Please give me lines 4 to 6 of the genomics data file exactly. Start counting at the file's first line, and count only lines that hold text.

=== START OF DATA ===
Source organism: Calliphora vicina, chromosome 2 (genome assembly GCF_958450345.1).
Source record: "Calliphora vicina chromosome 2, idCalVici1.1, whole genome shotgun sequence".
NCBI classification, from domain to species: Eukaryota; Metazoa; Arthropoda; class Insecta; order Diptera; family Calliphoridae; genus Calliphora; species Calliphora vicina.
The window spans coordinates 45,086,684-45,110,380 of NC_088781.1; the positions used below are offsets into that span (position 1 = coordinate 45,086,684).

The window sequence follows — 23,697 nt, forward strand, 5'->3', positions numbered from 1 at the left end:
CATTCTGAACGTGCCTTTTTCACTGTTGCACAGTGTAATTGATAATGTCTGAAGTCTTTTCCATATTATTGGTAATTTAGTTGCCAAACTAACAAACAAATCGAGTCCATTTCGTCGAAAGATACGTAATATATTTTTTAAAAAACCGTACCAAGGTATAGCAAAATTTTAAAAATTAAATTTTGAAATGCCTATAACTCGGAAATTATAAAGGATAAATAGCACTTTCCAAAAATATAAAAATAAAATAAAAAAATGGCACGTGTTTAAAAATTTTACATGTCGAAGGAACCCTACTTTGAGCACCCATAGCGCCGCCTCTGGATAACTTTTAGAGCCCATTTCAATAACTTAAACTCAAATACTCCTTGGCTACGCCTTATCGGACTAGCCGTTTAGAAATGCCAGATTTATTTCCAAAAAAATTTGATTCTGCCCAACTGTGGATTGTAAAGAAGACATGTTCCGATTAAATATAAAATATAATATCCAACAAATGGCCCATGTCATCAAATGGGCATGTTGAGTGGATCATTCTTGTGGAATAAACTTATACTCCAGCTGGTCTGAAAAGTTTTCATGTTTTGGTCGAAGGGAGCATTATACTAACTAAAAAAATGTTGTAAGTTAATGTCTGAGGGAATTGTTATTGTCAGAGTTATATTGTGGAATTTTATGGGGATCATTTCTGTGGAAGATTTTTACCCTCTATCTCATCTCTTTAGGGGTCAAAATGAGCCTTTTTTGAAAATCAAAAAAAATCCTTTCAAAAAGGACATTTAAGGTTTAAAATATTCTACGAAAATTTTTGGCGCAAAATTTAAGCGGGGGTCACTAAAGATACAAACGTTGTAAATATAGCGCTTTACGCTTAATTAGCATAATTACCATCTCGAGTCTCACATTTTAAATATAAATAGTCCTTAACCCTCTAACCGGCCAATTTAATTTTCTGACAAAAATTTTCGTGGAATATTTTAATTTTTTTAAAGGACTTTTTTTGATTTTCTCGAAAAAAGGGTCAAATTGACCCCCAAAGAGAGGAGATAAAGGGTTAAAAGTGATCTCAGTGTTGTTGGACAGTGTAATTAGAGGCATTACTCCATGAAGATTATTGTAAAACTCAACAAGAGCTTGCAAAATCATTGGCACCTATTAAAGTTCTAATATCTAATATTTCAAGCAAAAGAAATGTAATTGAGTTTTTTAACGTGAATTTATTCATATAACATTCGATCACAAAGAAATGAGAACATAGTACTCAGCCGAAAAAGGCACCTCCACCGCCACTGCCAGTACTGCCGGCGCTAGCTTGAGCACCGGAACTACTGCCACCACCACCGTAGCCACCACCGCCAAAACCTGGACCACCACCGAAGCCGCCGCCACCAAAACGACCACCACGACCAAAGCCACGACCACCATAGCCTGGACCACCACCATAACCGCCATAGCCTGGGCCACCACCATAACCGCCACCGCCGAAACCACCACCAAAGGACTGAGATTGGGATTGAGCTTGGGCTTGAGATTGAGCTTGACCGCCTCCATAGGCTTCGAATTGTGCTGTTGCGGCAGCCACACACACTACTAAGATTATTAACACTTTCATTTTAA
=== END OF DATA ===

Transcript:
The window spans coordinates 45,086,684-45,110,380 of NC_088781.1; the positions used below are offsets into that span (position 1 = coordinate 45,086,684).

The window sequence follows — 23,697 nt, forward strand, 5'->3', positions numbered from 1 at the left end:
CATTCTGAACGTGCCTTTTTCACTGTTGCACAGTGTAATTGATAATGTCTGAAGTCTTTTCCATATTATTGGTAATTTAGTTGCCAAACTAACAAACAAATCGAGTCCATTTCGTCGAAAGATACGTAATATATTTTTTAAAAAACCGTACCAAGGTATAGCAAAATTTTAAAAATTAAATTTTGAAATGCCTATAACTCGGAAATTATAAAGGATAAATAGCACTTTCCAAAAATATAAAAATAAAATAAAAAAATGGCACGTGTTTAAAAATTTTACATGTCGAAGGAACCCTACTTTGAGCACCCATAGCGCCGCCTCTGGATAACTTTTAGAGCCCATTTCAATAACTTAAACTCAAATACTCCTTGGCTACGCCTTATCGGACTAGCCGTTTAGAAATGCCAGATTTATTTCCAAAAAAATTTGATTCTGCCCAACTGTGGATTGTAAAGAAGACATGTTCCGATTAAATATAAAATATAATATCCAACAAATGGCCCATGTCATCAAATGGGCATGTTGAGTGGATCATTCTTGTGGAATAAACTTATACTCCAGCTGGTCTGAAAAGTTTTCATGTTTTGGTCGAAGGGAGCATTATACTAACTAAAAAAATGTTGTAAGTTAATGTCTGAGGGAATTGTTATTGTCAGAGTTATATTGTGGAATTTTATGGGGATCATTTCTGTGGAAGATTTTTACCCTCTATCTCATCTCTTTAGGGGTCAAAATGAGCCTTTTTTGAAAATCAAAAAAAATCCTTTCAAAAAGGACATTTAAGGTTTAAAATATTCTACGAAAATTTTTGGCGCAAAATTTAAGCGGGGGTCACTAAAGATACAAACGTTGTAAATATAGCGCTTTACGCTTAATTAGCATAATTACCATCTCGAGTCTCACATTTTAAATATAAATAGTCCTTAACCCTCTAACCGGCCAATTTAATTTTCTGACAAAAATTTTCGTGGAATATTTTAATTTTTTTAAAGGACTTTTTTTGATTTTCTCGAAAAAAGGGTCAAATTGACCCCCAAAGAGAGGAGATAAAGGGTTAAAAGTGATCTCAGTGTTGTTGGACAGTGTAATTAGAGGCATTACTCCATGAAGATTATTGTAAAACTCAACAAGAGCTTGCAAAATCATTGGCACCTATTAAAGTTCTAATATCTAATATTTCAAGCAAAAGAAATGTAATTGAGTTTTTTAACGTGAATTTATTCATATAACATTCGATCACAAAGAAATGAGAACATAGTACTCAGCCGAAAAAGGCACCTCCACCGCCACTGCCAGTACTGCCGGCGCTAGCTTGAGCACCGGAACTACTGCCACCACCACCGTAGCCACCACCGCCAAAACCTGGACCACCACCGAAGCCGCCGCCACCAAAACGACCACCACGACCAAAGCCACGACCACCATAGCCTGGACCACCACCATAACCGCCATAGCCTGGGCCACCACCATAACCGCCACCGCCGAAACCACCACCAAAGGACTGAGATTGGGATTGAGCTTGGGCTTGAGATTGAGCTTGACCGCCTCCATAGGCTTCGAATTGTGCTGTTGCGGCAGCCACACACACTACTAAGATTATTAACACTTTCATTTTAA